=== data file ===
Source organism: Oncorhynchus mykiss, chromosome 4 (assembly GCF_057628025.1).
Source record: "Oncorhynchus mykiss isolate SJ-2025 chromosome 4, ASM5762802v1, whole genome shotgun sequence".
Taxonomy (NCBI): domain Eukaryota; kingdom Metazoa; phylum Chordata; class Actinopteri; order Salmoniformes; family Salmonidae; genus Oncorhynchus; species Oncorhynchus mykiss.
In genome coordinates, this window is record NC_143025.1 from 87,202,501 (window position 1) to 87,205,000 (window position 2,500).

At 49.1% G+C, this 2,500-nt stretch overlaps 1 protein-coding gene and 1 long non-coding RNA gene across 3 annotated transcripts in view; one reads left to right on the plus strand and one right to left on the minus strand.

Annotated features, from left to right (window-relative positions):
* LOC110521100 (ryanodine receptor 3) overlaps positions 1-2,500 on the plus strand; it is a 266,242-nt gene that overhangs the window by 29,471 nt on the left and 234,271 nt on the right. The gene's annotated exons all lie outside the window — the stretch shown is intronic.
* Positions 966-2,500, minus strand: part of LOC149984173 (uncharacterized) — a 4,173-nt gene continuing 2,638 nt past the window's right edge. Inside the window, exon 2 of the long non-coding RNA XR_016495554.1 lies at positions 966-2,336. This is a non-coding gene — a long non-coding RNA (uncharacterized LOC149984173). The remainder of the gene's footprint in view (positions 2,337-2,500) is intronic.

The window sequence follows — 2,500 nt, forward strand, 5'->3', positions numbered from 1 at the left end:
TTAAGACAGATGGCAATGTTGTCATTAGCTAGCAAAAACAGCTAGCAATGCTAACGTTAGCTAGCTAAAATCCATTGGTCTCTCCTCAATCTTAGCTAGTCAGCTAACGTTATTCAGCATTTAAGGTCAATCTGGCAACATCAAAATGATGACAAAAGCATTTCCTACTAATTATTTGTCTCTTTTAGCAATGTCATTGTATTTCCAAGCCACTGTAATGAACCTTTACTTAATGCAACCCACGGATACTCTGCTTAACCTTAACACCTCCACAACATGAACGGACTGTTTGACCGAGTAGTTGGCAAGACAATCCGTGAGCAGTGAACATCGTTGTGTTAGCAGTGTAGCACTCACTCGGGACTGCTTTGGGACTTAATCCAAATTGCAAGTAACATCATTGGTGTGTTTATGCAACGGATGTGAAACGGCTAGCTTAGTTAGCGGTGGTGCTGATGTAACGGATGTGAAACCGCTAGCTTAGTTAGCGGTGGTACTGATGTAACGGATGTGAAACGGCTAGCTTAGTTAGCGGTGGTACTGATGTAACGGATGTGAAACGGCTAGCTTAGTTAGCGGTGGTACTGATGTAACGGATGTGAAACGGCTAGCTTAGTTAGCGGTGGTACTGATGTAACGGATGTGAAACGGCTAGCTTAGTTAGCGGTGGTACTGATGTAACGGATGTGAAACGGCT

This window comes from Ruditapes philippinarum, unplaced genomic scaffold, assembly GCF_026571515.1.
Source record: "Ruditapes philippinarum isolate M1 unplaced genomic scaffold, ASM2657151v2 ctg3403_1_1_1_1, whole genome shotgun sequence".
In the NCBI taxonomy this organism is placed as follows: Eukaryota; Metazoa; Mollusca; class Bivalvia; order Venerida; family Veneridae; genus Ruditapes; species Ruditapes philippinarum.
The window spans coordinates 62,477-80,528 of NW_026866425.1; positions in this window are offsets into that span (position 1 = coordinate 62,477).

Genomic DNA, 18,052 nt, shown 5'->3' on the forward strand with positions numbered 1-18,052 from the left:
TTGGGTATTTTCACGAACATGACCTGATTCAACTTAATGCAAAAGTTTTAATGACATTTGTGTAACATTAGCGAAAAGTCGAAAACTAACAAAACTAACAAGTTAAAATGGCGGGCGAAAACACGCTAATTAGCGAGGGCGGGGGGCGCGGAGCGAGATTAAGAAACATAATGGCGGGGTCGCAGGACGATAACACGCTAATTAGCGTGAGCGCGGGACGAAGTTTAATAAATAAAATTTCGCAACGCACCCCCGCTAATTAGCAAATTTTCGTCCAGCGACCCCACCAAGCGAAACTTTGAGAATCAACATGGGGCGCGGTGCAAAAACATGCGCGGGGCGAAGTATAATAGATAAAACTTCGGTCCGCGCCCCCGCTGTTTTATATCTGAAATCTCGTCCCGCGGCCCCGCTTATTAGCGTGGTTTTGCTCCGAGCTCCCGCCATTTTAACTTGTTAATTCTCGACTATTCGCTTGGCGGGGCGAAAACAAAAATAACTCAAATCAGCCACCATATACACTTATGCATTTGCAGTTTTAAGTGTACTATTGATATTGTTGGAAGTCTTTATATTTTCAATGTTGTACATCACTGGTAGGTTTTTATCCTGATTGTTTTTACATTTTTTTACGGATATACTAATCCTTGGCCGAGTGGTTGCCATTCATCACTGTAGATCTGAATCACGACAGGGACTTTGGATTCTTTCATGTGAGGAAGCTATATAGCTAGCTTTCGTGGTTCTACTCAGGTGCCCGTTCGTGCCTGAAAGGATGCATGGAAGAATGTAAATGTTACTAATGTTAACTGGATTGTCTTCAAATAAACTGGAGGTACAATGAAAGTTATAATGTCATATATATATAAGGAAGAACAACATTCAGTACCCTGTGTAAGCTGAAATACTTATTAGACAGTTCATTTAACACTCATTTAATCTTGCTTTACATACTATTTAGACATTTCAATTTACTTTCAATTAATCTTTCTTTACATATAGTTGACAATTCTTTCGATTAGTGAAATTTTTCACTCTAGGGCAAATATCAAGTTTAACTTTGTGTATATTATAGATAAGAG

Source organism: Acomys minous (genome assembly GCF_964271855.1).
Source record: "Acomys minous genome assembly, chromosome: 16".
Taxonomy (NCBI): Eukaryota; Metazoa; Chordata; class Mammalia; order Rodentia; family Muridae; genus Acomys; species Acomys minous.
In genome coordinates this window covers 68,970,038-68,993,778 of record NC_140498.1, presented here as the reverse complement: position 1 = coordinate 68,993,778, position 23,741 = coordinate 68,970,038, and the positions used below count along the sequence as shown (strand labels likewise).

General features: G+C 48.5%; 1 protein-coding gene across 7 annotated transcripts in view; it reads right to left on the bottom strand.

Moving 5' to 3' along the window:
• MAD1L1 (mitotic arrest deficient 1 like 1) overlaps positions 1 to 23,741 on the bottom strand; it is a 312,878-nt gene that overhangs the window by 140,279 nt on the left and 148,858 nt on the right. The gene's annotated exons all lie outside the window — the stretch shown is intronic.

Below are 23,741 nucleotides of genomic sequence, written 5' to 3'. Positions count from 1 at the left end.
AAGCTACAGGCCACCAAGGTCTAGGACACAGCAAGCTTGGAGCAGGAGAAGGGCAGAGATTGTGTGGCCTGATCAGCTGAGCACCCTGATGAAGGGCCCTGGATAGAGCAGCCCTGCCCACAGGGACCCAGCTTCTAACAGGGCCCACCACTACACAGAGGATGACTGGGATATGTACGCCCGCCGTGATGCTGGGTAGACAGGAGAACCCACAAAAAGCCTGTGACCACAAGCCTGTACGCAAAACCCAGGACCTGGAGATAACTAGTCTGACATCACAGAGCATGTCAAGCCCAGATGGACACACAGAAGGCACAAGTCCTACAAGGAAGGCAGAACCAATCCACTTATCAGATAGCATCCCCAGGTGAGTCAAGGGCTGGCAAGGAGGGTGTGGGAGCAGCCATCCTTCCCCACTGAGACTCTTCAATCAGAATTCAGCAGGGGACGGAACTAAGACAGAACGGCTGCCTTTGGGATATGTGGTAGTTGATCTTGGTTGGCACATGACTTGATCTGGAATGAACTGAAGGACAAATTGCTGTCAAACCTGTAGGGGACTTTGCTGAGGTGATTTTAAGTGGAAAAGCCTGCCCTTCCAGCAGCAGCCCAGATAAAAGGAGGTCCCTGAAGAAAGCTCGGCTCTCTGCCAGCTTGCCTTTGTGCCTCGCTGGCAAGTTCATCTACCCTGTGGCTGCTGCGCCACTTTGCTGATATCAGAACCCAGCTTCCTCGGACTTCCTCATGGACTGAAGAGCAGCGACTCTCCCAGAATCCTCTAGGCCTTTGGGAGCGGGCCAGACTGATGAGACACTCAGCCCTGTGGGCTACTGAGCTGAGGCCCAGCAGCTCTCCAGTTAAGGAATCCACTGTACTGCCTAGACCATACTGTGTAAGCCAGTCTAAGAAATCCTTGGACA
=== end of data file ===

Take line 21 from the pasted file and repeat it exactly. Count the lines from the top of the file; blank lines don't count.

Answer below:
General features: G+C 48.5%; 1 protein-coding gene across 7 annotated transcripts in view; it reads right to left on the bottom strand.